The Future of Transportation – Myth 1: Bike Projects Make Traffic Worse

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Imagine having Aretha Franklin and Eartha Kitt together on stage talking with each other about music and how they make hits, hearing them speak honestly about their fans, and what they’ve learned about being musical superheroes.

I know, you’d lose your mind, right?

Well, that’s the equivalent of what happened when Seleta Reynolds, GM of Los Angeles’ Transit Department and Janette Sadik-Khan, the award winning former commissioner of the New York City Department of Transportation sat together and talked about making city streets safer, more effective, and easier to navigate now and in the future.

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Reynolds and Sadik-Khan organized their conversation about Top Traffic and Transportation Myths. You can watch the whole video here, but as a public service, I’ve distilled my favorite insights and will offer them in a series of posts around each of the myths they discussed.

Myth #1: All of these projects — e.g. bike lanes, rapid bus routes, plazas — make traffic worse.

[Note: What the public is really asking is, “What idiot came up with this plan?”]

People are terrified when the government says, “We’re going to make your streets better.” People like their streets, even if they’re ugly and dangerous. How do you respond when people are defending their crappy streets?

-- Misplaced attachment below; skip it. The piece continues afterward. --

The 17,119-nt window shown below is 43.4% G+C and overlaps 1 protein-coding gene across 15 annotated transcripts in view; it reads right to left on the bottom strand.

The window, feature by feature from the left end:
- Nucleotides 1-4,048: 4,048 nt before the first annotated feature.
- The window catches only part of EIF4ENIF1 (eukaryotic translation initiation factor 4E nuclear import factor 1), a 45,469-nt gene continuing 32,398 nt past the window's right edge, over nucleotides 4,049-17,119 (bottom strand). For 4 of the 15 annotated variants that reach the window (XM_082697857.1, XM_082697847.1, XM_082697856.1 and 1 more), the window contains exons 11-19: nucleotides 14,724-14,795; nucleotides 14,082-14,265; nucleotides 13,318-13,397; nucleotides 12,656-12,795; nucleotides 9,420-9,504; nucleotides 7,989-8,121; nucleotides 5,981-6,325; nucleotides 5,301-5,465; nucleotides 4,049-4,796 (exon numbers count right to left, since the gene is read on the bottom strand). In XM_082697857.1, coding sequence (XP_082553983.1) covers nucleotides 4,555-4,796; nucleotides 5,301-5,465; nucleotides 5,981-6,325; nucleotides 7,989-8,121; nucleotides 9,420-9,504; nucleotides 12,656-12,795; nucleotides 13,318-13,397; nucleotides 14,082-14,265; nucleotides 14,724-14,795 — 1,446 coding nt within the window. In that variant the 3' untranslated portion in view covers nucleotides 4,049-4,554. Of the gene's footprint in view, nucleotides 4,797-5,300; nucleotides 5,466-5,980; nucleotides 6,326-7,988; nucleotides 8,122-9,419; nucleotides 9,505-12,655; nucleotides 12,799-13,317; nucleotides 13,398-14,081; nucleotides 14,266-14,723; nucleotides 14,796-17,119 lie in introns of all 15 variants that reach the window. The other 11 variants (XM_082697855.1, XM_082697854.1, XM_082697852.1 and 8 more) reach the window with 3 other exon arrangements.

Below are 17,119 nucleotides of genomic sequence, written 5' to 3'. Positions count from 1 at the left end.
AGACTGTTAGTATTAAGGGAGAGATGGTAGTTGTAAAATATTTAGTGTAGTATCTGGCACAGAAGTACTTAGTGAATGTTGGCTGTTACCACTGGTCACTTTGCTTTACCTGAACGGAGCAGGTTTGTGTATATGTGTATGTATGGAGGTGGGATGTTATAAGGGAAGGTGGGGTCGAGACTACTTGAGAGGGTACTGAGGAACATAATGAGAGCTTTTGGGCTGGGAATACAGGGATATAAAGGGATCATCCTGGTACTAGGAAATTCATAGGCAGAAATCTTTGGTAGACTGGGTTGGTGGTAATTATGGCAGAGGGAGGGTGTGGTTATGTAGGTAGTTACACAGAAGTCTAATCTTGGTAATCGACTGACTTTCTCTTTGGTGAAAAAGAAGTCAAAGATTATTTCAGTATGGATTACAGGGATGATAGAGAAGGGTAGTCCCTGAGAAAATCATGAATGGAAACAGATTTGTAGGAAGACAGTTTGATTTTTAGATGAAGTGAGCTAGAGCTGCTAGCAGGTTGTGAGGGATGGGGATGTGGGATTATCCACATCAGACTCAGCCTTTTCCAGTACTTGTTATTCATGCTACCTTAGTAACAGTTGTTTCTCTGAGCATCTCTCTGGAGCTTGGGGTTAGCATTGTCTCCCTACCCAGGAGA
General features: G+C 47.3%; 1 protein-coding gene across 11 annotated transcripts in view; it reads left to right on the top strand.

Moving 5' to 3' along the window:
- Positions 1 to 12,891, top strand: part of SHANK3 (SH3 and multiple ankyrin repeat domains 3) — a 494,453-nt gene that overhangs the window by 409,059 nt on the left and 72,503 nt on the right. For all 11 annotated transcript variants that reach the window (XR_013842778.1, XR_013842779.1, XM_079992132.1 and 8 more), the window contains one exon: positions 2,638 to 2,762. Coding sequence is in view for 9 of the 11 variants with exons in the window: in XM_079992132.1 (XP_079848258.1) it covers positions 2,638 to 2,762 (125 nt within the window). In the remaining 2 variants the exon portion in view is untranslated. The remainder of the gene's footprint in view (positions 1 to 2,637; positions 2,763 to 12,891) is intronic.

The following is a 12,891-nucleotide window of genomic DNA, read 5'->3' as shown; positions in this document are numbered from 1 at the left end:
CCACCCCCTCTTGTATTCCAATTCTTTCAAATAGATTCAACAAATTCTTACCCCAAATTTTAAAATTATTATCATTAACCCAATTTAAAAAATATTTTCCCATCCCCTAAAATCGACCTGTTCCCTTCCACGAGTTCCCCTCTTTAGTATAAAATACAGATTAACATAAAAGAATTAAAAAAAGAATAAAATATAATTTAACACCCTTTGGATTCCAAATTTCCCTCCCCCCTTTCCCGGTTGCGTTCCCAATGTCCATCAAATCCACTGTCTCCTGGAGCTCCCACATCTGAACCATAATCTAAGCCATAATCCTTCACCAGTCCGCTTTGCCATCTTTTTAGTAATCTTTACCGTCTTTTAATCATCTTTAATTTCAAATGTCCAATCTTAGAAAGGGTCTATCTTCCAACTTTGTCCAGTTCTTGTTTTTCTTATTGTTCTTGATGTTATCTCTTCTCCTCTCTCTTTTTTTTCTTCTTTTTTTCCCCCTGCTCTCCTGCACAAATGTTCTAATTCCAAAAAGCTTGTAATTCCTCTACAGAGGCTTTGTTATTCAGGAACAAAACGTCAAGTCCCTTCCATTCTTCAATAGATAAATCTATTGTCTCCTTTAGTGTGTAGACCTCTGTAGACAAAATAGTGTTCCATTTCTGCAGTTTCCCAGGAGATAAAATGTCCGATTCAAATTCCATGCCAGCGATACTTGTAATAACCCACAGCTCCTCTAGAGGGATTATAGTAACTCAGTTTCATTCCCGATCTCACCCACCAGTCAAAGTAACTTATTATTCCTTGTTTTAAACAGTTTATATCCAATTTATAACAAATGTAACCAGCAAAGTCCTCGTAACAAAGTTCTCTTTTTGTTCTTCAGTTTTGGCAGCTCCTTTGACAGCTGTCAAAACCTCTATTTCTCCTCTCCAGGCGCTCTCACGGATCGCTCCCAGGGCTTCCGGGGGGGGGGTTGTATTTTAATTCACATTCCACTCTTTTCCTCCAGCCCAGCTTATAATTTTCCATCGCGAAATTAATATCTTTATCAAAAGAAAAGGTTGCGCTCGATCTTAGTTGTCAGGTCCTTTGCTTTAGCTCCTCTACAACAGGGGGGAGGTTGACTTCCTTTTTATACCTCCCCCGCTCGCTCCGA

With data.

  • Key message: “Balance your streets and make them work better.”
  • Analytics in NYC showed that when you closed a plaza, traffic worked 14 percent better
  • After installing one protected bike lane on a major road, the street worked 50% better

Slater calls out her transit colleagues:

We have done a poor job of talking about anything other than “Does this street move traffic?” There’s a lot that we don’t know about traffic. And in the absence of data, anecdotes rule. We have to get better at pivoting from, “It’s about traffic,” to describing other performance metrics about our streets like their effect on business, public health, community happiness…

Sadik-Khan refers to this as a sea change.

Engineers used to apply “math magic” to determine how many lanes to add. And when you interview a cab driver about any of the road changes, they decry how terrible it is. In NYC, what tipped the street program was the data. [Mike Bloomberg’s motto is “Trust in God. Everyone else bring data.” Hmm, this is the same motto at Google.]

So Sadik-Khan’s team equipped 13,000 yellow cabs with GPS to demonstrate what really happens to traffic. They did the same thing with metrics for walkability, bikeability, etc. The data don’t lie…and it was the cabs that were telling the story.

The way you talk about the data matters, too. 

Stop using words like “road diet” and “multi-modal” and stop referring to people as “bicyclists,” “pedestrians,” and “drivers.” These are PEOPLE.

Finally, Slater advises how to talk about these projects in terms that resonate:

If you tell someone, you’ll save two minutes a day with this new bus route, they don’t care. But if you tell them, you’ll save forty hours a year with this new route, that matters more.

Coming next: Myth 2: Your road project is going to kill my small business.

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